The United Nations Children Education Fund (UNICEF) has condemned the spate of using children, especially young girls, as suicide bombers in North-east Nigeria by Boko Haram terrorists, describing it as cruel and an atrocity. Of those, 55 were girls, mostly under 15 years old and 27 were boys.
UNICEF in the statement made available by Chief of Communication, Doune Porter, said it is providing psychosocial support for children who have been held by Boko Haram and is also working with families and communities to foster the acceptance of children when they return.
So far, 1.7 million people have been displaced by the Islamist insurgency in the northeast of the country, 85 percent of whom come from Borno state, the main focus of such attacks.
"Children tend to fall into the hands of Boko Haram, who would then reign over them and use them, just because they feel that they belong and they have persuaded them that maybe this is the cause of life", she explained.
Teenagers who've escaped the group have reported being paid as little as 50p to carry out attacks by militants who promise they will go directly to heaven afterwards.
Boko Haram, founded in 2002, has has waged war against the Nigerian government in an effort to create an Islamic state in the majority Muslim north of the country. It gained notoriety by abducting more than 200 girls from the northeast Nigerian town of Chibok in April 2014.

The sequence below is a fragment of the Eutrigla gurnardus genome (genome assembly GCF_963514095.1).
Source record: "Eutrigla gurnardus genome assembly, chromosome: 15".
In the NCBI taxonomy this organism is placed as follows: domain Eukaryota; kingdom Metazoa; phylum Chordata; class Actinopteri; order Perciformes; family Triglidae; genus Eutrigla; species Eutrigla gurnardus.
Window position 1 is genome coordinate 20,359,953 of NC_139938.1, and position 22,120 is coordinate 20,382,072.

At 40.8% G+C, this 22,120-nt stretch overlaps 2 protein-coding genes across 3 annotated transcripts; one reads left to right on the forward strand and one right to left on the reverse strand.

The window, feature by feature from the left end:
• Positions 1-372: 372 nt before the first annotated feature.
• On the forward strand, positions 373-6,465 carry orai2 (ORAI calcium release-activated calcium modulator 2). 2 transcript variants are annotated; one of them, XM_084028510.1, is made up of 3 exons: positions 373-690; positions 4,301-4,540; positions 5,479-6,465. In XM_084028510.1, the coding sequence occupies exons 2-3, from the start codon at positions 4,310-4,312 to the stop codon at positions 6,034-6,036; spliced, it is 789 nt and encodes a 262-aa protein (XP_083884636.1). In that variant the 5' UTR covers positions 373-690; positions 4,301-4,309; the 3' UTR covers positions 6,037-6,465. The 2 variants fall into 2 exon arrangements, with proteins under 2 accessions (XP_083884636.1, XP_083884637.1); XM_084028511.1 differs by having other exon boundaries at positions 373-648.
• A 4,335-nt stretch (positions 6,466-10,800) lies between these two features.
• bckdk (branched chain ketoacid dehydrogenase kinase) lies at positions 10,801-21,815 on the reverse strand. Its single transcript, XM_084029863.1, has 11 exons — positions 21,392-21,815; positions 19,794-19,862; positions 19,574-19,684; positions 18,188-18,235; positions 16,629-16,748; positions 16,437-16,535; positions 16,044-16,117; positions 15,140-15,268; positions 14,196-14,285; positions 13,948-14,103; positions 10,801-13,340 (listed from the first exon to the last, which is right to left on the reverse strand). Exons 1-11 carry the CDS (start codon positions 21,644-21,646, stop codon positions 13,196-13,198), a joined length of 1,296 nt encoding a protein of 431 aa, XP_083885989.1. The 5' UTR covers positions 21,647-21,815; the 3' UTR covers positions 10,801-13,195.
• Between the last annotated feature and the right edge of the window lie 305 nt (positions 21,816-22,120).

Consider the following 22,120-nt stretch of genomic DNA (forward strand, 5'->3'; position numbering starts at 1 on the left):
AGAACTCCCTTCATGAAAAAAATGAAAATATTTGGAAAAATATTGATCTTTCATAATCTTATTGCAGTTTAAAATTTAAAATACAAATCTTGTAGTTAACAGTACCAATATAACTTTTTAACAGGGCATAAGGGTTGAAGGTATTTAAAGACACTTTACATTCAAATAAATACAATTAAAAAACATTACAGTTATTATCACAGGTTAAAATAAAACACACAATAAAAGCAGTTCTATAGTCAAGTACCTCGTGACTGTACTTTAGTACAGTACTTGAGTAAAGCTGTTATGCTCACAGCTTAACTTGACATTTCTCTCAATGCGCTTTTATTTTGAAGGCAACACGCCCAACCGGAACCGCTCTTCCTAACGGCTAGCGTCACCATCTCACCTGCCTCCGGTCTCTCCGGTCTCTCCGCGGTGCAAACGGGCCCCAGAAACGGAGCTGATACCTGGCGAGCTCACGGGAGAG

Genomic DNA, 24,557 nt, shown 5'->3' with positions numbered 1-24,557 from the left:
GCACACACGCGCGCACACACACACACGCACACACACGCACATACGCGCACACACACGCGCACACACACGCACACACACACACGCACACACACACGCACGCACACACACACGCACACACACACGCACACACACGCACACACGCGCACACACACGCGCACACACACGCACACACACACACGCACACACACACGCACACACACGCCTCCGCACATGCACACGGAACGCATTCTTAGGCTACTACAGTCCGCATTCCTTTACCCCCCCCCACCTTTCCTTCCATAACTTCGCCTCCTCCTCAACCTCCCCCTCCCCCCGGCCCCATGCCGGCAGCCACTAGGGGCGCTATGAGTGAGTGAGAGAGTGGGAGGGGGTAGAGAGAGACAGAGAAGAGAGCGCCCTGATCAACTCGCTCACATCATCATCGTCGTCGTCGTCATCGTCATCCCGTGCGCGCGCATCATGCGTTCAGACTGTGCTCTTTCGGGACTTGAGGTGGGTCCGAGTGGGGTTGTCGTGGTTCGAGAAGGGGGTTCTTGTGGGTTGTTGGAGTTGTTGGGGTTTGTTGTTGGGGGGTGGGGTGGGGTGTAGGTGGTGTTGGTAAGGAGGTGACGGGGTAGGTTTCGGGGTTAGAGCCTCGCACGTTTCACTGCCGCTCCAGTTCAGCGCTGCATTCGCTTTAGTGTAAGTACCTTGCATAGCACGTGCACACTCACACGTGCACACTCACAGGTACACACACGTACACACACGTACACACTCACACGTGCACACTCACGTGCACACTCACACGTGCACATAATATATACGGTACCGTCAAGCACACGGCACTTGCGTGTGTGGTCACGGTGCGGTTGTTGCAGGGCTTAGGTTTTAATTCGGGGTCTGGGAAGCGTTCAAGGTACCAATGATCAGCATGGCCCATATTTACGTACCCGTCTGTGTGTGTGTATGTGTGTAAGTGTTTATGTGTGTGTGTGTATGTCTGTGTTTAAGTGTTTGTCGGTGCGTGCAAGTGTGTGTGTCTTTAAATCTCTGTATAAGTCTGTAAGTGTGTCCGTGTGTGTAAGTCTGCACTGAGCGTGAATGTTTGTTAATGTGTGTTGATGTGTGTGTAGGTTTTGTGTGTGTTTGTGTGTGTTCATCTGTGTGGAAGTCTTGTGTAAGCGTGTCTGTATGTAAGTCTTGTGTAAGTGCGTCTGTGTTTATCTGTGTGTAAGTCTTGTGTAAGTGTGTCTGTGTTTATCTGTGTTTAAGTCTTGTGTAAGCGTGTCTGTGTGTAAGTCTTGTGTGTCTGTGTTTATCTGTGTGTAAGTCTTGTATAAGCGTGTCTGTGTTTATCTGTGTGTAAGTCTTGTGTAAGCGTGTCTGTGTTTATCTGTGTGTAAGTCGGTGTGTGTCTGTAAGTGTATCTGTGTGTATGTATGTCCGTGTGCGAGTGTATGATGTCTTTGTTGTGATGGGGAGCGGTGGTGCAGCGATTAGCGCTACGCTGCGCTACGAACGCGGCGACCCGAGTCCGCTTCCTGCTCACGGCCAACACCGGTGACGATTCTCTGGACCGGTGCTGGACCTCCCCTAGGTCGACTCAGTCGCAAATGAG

"There are instances of children being ostracized by their communities and worse".
Her team, which includes former police officers, identified some returnees as having been trained as suicide bombers.
The extremists have for several years been using children to attack crowded markets, mosques and camps for internally displaced people in northeast Nigeria and the broader Lake Chad region.
Buhari will submit a letter to the National Assembly Monday to inform them he is back in office, said Femi Adesina, special assistant to the president on media and publicity, speaking on a local news program after Buhari's address.
Boko Haram jihadists have killed six men in a village in northeast Nigeria in what appeared to be a targeted reprisal attack, a militia fighting the group said. The government did not disclose details of the negotiations.